The Art of Doing Nothing
Everyone knows someone like John. He is a successful, 50-something executive who is well-liked and agreeable. He’s not known for flash, he’s not especially brilliant or charismatic, but he’s dependable in an old-shoe kind of way that is refreshing in this age of in-your-face self-promotion and manic fixation with activity and goal setting.
Still, when you stop and think of what John is known for, things he has accomplished that really stand out, nothing specific comes to mind. Then it dawns on you:
John is good at doing nothing.
John is practiced in the art of not doing something. He bides his time, he hangs out, he lets the situation cook awhile until the stars are cosmically aligned, and purposeful action will have its intended effect.
Oenophiles, I am told, call this the dead zone, that period when the wine really isn’t getting better or getting worse, but is just doing nothing, and the best thing is to leave it corked. Drink no wine before its time, and all that.
Certain tribal elders in Africa know this. Whenever a big, momentous decision faces the clan, the elders go off and sit under a tree together, sometimes for days, where they essentially do nothing. Finally, when they have sat under the tree long enough, someone makes a suggestion, and a decision is quickly reached.
The moral, of course, is that you have to sit under the tree long enough.
Doing nothing is often the best course of action, but how many of us type A personalities can actually put up with it? Take my friend who found out he had prostate cancer. His doctor told him that perhaps the best course to follow was “watchful waiting:” basically do nothing and see what develops. Prostate cancer is slow to metastasize, and it probably won’t kill you until you’re 90, and by then, who cares?
But could he put up with doing nothing? Absolutely not. He had to deal with it now, so he went the surgical route.
A lot of medicine is like this. Docs who have been around awhile and seen it all know that the best piece of advice to patients who come in complaining of weird headaches, back pain, GI problems and such is often to do nothing. Ninety percent of the time, the problem will go away on its own, and if it doesn’t, well, we can deal with it then.
But will patients put up with this? Of course not. They went to all the trouble to see the doc, and by God, he’d better do something, and do it quick.
Doing nothing, by the way, is one sure way to lower health care costs. If physicians and patients would lighten up a little and do less of everything, costs would come down and outcomes would probably be about the same. Fat chance of that ever happening.
Recently I experienced firsthand the power of doing nothing. My organization, which prides itself on doing things and being open to surprise and discovery, convened an impressive group of health plans, employers, hospitals and physicians for purposes of undertaking a quality improvement initiative.
Things were humming right along until we came up with a seven-figure budget that someone had to pay if we were to take the next step. We made a few phone calls, and not many of them were returned.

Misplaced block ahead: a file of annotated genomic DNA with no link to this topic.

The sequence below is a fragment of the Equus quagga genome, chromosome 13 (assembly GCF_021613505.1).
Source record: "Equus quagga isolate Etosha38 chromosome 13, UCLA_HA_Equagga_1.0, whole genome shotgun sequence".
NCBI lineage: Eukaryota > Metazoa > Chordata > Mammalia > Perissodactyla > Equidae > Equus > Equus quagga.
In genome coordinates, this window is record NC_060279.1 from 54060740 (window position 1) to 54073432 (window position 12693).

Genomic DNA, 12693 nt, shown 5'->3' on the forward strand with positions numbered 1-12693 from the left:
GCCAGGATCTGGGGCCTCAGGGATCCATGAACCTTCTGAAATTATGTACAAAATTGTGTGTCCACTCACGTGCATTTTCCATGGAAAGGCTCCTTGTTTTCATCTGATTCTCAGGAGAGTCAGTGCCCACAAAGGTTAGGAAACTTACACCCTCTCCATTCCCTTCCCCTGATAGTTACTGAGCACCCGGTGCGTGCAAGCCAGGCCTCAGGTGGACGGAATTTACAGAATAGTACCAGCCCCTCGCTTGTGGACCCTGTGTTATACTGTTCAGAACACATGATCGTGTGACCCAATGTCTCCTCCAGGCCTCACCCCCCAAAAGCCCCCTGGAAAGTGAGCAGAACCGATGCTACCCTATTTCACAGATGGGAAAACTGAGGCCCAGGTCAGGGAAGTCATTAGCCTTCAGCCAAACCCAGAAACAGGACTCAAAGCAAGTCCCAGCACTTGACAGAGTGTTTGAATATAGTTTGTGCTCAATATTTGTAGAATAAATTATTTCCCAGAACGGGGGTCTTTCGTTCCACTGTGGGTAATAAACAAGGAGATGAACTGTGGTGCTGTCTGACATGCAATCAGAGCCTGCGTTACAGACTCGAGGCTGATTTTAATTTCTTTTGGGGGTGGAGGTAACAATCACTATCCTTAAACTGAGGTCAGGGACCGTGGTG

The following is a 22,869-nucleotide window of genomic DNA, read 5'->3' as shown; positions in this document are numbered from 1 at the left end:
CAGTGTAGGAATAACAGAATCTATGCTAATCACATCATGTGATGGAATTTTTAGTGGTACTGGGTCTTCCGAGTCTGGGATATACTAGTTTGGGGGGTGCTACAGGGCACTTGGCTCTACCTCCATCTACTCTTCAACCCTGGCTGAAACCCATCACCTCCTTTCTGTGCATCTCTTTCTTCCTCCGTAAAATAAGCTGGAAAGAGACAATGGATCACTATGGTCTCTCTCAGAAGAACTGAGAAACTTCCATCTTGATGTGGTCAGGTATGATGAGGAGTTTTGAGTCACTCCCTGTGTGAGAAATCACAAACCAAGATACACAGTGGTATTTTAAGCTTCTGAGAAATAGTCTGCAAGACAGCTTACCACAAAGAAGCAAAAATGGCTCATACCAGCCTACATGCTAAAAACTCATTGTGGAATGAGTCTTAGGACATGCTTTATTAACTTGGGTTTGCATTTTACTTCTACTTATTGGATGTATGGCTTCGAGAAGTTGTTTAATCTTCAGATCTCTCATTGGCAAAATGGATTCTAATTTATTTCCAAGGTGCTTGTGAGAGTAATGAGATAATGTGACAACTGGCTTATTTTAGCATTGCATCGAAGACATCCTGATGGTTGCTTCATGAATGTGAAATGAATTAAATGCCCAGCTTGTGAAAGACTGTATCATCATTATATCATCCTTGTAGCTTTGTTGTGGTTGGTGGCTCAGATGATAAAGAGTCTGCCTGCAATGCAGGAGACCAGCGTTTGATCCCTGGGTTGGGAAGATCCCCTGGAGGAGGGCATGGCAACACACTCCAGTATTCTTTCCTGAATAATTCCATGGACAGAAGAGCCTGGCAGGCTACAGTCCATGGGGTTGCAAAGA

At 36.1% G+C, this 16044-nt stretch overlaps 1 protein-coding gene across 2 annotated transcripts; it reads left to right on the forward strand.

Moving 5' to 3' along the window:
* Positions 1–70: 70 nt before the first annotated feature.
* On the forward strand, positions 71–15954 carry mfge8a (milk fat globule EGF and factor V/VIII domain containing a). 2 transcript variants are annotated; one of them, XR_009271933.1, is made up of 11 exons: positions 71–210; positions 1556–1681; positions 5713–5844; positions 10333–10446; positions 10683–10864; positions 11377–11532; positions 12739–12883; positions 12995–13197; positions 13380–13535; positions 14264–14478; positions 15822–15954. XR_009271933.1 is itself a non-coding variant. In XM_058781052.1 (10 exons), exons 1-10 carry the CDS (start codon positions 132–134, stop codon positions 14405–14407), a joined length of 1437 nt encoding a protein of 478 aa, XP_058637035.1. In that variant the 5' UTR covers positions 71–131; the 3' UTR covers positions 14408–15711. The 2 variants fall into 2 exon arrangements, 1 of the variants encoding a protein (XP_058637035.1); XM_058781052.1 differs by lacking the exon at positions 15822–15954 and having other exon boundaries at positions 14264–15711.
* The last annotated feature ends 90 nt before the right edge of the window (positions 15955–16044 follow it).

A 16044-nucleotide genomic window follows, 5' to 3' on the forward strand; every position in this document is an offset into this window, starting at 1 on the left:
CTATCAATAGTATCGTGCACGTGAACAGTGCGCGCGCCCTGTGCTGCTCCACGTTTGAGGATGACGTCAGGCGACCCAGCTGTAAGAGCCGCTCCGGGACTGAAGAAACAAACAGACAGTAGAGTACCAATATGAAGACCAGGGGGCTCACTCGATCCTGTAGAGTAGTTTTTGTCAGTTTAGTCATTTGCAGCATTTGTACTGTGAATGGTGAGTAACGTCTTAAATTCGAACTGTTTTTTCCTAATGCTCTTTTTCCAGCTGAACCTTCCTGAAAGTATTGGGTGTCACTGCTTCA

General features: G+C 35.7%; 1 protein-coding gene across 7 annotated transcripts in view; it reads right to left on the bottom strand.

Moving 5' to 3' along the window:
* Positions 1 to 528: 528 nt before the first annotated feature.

What should we do? I thought of various options, and none of them seemed right. Then I remembered a lesson from my former life as a professional fund-raiser. It was developing a sense of timing. I had learned the hard way that you can ask too early, and you can ask too late, but, like Goldilocks eating the porridge, you have to develop a taste for when it’s just right to ask for the money.
So, we did nothing. We did nothing for about nine months, in fact. Oh sure, we had phone conferences, we discussed this and that strategy, we told people we were making progress.
Which reminds me: the best strategy of all is often to tell people you’re doing something when in fact you’re doing nothing. I would even venture to say that over half of what we take to be progress in this over-hyped world of ours is just the noise of gums flapping about all the stuff people are doing, when most of them aren’t doing much of anything at all, except talking about the stuff they’re going to do.
But that’s another story altogether.
After months of doing nothing, the participants in the quality improvement initiative stepped up to the financial plate. I have no idea why this happened, but it doesn’t pay to examine some things too closely. I would like to say it was because of our perseverance and brilliant maneuvering, but in truth we just had to sit under the tree together long enough to let the deal percolate.
Now the fun begins. The lawyers are involved, their clocks are running overtime. We’re all jazzed, we’re going to be doing something, and by God, it’s going to change the world.
I’ll have to put the deal in our budget for next year. Where does it all end? I think I’ll stay home tomorrow and just do nothing. It takes practice, you know. Try it sometime.
Feedback? Send it my way: Roger.Hughes@slhi.org.
*The Drift reflects the views of the author, and does not represent the official view of SLHI’s Board of Trustees and staff.